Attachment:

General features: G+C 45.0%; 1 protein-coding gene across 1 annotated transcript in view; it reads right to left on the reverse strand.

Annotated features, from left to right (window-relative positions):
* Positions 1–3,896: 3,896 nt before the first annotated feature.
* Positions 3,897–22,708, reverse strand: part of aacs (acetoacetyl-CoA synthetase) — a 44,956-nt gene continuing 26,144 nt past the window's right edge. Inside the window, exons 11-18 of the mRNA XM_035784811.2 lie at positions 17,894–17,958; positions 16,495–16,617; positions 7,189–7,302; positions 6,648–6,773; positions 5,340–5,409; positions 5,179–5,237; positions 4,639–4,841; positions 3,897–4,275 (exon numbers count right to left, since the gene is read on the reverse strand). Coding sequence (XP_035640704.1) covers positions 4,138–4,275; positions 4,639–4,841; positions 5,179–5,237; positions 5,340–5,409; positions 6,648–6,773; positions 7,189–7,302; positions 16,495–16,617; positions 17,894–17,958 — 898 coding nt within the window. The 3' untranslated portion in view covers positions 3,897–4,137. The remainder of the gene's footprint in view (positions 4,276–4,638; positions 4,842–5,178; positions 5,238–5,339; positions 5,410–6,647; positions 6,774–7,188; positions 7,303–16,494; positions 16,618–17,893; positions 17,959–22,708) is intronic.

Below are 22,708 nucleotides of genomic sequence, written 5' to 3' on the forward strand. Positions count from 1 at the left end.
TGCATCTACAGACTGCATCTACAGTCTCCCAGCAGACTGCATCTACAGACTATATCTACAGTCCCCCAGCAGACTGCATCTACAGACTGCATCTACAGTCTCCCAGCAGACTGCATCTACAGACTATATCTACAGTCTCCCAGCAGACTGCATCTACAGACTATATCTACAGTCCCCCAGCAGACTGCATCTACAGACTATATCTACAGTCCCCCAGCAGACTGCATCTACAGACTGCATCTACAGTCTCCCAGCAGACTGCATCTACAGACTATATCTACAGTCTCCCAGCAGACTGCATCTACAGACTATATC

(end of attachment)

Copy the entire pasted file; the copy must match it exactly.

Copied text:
General features: G+C 45.0%; 1 protein-coding gene across 1 annotated transcript in view; it reads right to left on the reverse strand.

Annotated features, from left to right (window-relative positions):
* Positions 1–3,896: 3,896 nt before the first annotated feature.
* Positions 3,897–22,708, reverse strand: part of aacs (acetoacetyl-CoA synthetase) — a 44,956-nt gene continuing 26,144 nt past the window's right edge. Inside the window, exons 11-18 of the mRNA XM_035784811.2 lie at positions 17,894–17,958; positions 16,495–16,617; positions 7,189–7,302; positions 6,648–6,773; positions 5,340–5,409; positions 5,179–5,237; positions 4,639–4,841; positions 3,897–4,275 (exon numbers count right to left, since the gene is read on the reverse strand). Coding sequence (XP_035640704.1) covers positions 4,138–4,275; positions 4,639–4,841; positions 5,179–5,237; positions 5,340–5,409; positions 6,648–6,773; positions 7,189–7,302; positions 16,495–16,617; positions 17,894–17,958 — 898 coding nt within the window. The 3' untranslated portion in view covers positions 3,897–4,137. The remainder of the gene's footprint in view (positions 4,276–4,638; positions 4,842–5,178; positions 5,238–5,339; positions 5,410–6,647; positions 6,774–7,188; positions 7,303–16,494; positions 16,618–17,893; positions 17,959–22,708) is intronic.

Below are 22,708 nucleotides of genomic sequence, written 5' to 3' on the forward strand. Positions count from 1 at the left end.
TGCATCTACAGACTGCATCTACAGTCTCCCAGCAGACTGCATCTACAGACTATATCTACAGTCCCCCAGCAGACTGCATCTACAGACTGCATCTACAGTCTCCCAGCAGACTGCATCTACAGACTATATCTACAGTCTCCCAGCAGACTGCATCTACAGACTATATCTACAGTCCCCCAGCAGACTGCATCTACAGACTATATCTACAGTCCCCCAGCAGACTGCATCTACAGACTGCATCTACAGTCTCCCAGCAGACTGCATCTACAGACTATATCTACAGTCTCCCAGCAGACTGCATCTACAGACTATATC